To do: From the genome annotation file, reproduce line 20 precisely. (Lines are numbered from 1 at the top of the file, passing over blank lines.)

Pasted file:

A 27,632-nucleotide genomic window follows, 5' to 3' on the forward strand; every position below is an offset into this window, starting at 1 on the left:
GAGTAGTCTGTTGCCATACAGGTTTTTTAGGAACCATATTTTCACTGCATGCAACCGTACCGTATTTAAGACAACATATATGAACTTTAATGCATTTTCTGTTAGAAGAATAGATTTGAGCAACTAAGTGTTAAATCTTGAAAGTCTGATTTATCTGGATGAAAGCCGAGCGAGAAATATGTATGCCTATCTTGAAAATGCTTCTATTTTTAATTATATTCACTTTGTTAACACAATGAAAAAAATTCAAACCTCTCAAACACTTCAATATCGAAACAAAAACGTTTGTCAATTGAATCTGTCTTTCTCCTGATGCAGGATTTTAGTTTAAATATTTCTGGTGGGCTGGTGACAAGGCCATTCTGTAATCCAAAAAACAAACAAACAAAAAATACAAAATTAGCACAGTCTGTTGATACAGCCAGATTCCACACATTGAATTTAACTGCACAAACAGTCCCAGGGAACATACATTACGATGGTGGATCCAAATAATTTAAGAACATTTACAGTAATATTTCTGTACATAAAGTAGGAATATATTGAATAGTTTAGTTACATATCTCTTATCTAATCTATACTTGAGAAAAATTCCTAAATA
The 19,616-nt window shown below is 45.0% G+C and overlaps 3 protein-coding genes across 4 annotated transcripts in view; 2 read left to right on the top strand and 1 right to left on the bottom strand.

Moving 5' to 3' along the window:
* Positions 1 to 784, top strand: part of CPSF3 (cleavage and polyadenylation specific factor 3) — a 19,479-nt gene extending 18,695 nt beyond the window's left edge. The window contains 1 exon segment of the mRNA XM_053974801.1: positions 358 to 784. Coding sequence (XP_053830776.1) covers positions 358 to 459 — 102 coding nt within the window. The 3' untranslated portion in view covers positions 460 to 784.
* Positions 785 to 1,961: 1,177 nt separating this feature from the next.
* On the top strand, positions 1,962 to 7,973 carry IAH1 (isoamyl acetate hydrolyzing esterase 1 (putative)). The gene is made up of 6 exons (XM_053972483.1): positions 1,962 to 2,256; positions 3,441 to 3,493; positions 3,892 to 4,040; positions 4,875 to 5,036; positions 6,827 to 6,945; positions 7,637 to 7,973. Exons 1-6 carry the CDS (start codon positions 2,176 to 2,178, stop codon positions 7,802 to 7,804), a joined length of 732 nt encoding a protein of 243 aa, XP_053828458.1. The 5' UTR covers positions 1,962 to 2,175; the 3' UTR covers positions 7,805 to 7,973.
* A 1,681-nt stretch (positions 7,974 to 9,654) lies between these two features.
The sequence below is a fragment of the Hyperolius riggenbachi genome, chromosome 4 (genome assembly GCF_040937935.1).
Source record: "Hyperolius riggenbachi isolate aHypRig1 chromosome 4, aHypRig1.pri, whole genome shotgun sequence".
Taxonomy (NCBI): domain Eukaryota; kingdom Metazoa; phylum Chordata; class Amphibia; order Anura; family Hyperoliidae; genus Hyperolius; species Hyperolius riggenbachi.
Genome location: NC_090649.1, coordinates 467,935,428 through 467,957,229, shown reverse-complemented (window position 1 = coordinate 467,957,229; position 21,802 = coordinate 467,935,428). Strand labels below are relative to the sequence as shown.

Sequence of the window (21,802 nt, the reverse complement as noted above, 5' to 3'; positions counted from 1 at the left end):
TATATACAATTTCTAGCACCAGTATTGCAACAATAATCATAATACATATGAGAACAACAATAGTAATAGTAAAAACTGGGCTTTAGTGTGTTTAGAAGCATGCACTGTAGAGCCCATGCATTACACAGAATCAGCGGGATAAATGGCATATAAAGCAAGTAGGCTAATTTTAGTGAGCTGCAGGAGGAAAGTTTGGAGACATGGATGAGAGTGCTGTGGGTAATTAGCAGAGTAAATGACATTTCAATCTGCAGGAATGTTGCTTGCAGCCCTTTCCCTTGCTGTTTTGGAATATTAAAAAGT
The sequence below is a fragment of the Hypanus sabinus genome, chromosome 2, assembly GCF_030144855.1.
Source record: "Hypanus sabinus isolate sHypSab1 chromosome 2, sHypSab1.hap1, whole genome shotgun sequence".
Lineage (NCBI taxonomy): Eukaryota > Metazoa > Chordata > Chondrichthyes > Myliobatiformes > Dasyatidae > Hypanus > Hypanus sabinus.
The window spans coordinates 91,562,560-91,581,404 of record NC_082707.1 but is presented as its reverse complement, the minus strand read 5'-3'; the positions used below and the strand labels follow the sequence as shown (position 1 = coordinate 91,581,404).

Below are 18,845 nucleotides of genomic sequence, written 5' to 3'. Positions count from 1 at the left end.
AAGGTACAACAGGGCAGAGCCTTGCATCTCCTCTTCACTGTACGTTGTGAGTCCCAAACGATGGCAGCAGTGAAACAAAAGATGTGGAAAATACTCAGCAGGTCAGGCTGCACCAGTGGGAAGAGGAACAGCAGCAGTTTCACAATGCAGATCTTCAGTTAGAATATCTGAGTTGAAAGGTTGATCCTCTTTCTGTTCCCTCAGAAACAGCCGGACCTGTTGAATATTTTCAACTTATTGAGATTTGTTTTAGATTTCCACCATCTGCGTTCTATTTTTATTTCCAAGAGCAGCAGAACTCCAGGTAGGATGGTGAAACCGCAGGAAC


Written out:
AAGGTACAACAGGGCAGAGCCTTGCATCTCCTCTTCACTGTACGTTGTGAGTCCCAAACGATGGCAGCAGTGAAACAAAAGATGTGGAAAATACTCAGCAGGTCAGGCTGCACCAGTGGGAAGAGGAACAGCAGCAGTTTCACAATGCAGATCTTCAGTTAGAATATCTGAGTTGAAAGGTTGATCCTCTTTCTGTTCCCTCAGAAACAGCCGGACCTGTTGAATATTTTCAACTTATTGAGATTTGTTTTAGATTTCCACCATCTGCGTTCTATTTTTATTTCCAAGAGCAGCAGAACTCCAGGTAGGATGGTGAAACCGCAGGAAC